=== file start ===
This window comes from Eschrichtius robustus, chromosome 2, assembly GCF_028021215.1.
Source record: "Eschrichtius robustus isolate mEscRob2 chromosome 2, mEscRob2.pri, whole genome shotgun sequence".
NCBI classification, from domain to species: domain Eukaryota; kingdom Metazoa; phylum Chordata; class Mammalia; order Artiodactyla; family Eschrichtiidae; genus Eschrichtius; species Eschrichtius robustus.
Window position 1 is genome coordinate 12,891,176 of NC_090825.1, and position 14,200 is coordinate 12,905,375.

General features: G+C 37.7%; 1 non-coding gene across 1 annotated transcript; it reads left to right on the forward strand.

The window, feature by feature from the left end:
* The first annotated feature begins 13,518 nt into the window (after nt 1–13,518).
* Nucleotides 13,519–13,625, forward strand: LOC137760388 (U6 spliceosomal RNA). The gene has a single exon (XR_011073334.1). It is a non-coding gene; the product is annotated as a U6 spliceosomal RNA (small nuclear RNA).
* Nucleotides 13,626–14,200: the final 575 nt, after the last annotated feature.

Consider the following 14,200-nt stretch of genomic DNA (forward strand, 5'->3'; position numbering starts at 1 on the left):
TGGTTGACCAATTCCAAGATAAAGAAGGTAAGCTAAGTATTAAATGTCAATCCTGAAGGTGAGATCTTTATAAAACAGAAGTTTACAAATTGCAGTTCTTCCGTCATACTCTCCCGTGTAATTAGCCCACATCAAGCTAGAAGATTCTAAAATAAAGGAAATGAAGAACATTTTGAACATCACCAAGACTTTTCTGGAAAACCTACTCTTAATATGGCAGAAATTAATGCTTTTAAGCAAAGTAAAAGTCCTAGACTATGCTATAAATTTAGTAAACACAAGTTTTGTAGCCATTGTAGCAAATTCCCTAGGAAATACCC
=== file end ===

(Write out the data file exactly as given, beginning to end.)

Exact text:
This window comes from Eschrichtius robustus, chromosome 2, assembly GCF_028021215.1.
Source record: "Eschrichtius robustus isolate mEscRob2 chromosome 2, mEscRob2.pri, whole genome shotgun sequence".
NCBI classification, from domain to species: domain Eukaryota; kingdom Metazoa; phylum Chordata; class Mammalia; order Artiodactyla; family Eschrichtiidae; genus Eschrichtius; species Eschrichtius robustus.
Window position 1 is genome coordinate 12,891,176 of NC_090825.1, and position 14,200 is coordinate 12,905,375.

General features: G+C 37.7%; 1 non-coding gene across 1 annotated transcript; it reads left to right on the forward strand.

The window, feature by feature from the left end:
* The first annotated feature begins 13,518 nt into the window (after nt 1–13,518).
* Nucleotides 13,519–13,625, forward strand: LOC137760388 (U6 spliceosomal RNA). The gene has a single exon (XR_011073334.1). It is a non-coding gene; the product is annotated as a U6 spliceosomal RNA (small nuclear RNA).
* Nucleotides 13,626–14,200: the final 575 nt, after the last annotated feature.

Consider the following 14,200-nt stretch of genomic DNA (forward strand, 5'->3'; position numbering starts at 1 on the left):
TGGTTGACCAATTCCAAGATAAAGAAGGTAAGCTAAGTATTAAATGTCAATCCTGAAGGTGAGATCTTTATAAAACAGAAGTTTACAAATTGCAGTTCTTCCGTCATACTCTCCCGTGTAATTAGCCCACATCAAGCTAGAAGATTCTAAAATAAAGGAAATGAAGAACATTTTGAACATCACCAAGACTTTTCTGGAAAACCTACTCTTAATATGGCAGAAATTAATGCTTTTAAGCAAAGTAAAAGTCCTAGACTATGCTATAAATTTAGTAAACACAAGTTTTGTAGCCATTGTAGCAAATTCCCTAGGAAATACCC